INTERVIEW with Robert Drysdale Jiu Jitsu Brown Belt: Kristian Woodmansee

INTERVIEW with Robert Drysdale Jiu Jitsu Brown Belt: Kristian Woodmansee
 

Like small guy Jiu Jitsu? I sure do. One of my favourite guys to watch compete is Kristian Woodmansee.

 

I met and trained with Kristian in Miami a few years ago. Get to know him a little better in this interview he did for SHEBEASTBJJ:

 
 
 
 
 

Hi Kristian, introduce yourself; BJJ Rank and Team:

Kristian Woodmansee. Brown Belt from Team Zenith

How long have you been training Jiu Jitsu for?

I just hit my 6 year mark in march

What would you say is your biggest success to date?

Winning the World Championship last year. Working on a No Gi Grand Slam currently (Pan Am, World, European, Brazilian National no gi titles in 1 year)
 
 

I met you in Miami a few years back, when you were training under Mestre Roberto Cyborg Abreu. Now you train and teach at Robert Drysdale’s Academy in Las Vegas. You’ve had the privilege of training under different world champions. Do academies share similarities in teaching practice, or do all schools do things differently?

Each academy has a different style to it, like a personality. Each instructor brings different characteristics to the mat and it’s awesome to experience and a privilege to partake in that under so many great practitioners. Each school trains hard though, it’s a kill or be killed world on the mat when you are with a bunch of world-class guys.

 

Both Cyborg and Drysdale have produced world champions too. What influence does a coach have on helping a student become a world champion?

The impact a coach has on his students is extraordinary to me, that relationship that exists between student and teacher is very important when it comes to progression. In my opinion to be a great jiu jitsu practitioner one must be open minded, I must have the will to possibly fail over and over again to succeed, both Cyborg and Drysdale have taught me that.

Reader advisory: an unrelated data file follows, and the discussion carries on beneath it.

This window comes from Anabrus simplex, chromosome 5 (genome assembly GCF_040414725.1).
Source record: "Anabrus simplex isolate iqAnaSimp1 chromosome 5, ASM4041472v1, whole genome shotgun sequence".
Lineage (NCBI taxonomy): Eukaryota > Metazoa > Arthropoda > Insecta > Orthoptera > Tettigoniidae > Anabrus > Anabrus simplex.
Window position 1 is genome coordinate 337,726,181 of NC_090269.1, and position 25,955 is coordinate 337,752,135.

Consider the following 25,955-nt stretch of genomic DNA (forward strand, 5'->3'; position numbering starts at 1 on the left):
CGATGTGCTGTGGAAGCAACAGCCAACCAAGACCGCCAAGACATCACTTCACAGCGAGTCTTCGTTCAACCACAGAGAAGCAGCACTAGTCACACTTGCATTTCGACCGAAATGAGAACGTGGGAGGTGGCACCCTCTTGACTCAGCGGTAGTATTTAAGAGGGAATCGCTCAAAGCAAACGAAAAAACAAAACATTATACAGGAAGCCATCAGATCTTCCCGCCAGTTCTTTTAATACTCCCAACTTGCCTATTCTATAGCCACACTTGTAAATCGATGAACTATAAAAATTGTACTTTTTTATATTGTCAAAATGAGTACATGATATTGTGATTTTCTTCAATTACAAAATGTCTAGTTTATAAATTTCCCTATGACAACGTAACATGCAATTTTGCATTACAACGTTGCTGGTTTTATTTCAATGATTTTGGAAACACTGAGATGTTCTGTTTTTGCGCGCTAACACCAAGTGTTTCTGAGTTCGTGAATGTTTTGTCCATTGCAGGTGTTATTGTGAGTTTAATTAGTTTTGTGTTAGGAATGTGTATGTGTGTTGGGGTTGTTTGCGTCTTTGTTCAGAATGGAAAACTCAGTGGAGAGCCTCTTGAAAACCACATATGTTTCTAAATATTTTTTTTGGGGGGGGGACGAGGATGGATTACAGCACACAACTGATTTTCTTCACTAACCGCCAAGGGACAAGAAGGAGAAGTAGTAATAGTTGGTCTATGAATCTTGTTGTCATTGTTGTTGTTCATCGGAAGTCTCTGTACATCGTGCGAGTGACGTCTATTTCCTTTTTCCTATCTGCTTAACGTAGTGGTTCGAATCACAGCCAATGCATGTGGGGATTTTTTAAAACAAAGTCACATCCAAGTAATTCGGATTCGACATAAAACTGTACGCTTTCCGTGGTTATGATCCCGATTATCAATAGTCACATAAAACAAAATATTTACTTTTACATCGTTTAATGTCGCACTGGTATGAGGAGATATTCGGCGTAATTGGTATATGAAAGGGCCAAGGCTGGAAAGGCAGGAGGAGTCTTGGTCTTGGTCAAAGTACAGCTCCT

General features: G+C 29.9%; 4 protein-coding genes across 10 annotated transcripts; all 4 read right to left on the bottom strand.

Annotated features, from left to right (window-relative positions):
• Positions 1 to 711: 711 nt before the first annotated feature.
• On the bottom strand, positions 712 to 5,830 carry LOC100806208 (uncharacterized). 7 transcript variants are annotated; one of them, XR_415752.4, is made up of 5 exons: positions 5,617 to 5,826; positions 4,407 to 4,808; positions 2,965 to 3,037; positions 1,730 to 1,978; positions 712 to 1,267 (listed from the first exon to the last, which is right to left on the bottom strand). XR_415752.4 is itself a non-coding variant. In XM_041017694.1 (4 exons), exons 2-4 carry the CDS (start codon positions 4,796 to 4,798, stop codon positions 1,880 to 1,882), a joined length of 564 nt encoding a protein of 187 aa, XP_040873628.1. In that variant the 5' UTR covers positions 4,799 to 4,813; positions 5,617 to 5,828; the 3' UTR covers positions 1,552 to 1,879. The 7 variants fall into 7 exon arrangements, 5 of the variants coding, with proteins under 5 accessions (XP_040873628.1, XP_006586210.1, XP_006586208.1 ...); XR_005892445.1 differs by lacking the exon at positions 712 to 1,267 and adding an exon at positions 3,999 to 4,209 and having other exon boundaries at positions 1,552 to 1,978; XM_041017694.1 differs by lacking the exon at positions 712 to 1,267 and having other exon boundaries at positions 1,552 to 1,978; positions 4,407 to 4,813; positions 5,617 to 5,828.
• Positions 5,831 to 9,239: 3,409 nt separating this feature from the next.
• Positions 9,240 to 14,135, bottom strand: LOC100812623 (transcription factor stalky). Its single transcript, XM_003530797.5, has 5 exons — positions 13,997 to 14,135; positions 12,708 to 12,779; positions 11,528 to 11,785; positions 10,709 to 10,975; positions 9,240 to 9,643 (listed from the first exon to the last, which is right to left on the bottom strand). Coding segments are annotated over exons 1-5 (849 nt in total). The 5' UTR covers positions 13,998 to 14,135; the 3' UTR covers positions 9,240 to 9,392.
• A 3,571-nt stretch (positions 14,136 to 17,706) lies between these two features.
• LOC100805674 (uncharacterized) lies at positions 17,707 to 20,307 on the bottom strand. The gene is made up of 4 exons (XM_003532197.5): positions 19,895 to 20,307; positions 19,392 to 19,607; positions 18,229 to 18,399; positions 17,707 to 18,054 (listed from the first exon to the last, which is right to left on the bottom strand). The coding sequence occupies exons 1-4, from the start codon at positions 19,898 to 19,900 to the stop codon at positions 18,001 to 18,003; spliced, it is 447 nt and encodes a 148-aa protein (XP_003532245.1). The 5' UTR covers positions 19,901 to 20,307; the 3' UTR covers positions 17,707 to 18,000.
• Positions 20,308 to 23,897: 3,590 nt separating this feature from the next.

I’m a massive fan of “little person Jiu Jitsu”. As you compete at rooster weight, what are your favourite positions/techniques that work best for you, against larger opponents?

I am naturally a rooster, that’s where I have all my titles at, Problem is not a lot of roosters exist out there, at least at the lower ranks. I rarely train with anyone my size. On a good day my lightest training partner will be about 20lbs heavier than me. I try to develop my game to work at any level, gi or no gi, and against any gender or size. I stick to focusing on the weak parts of the body when it comes to the guards I play and the submissions I attack, this equalizes the size difference for me.

What advice would you give to a smaller guy who gets disheartened rolling with monsters all the time?

It definitely can be difficult on the mind and ego if not looked at properly. No one is awarded medals for how they train on the mat, as discouraging as it may be winning and losing there doesn’t really matter to me. There is a reason why we compete in weight classes, so fighting someone out of my weight class during training isn’t as impacting to me since it really isn’t realistic to my personal goals when it comes to competition.
 
 
 
 
www.ibjjf.org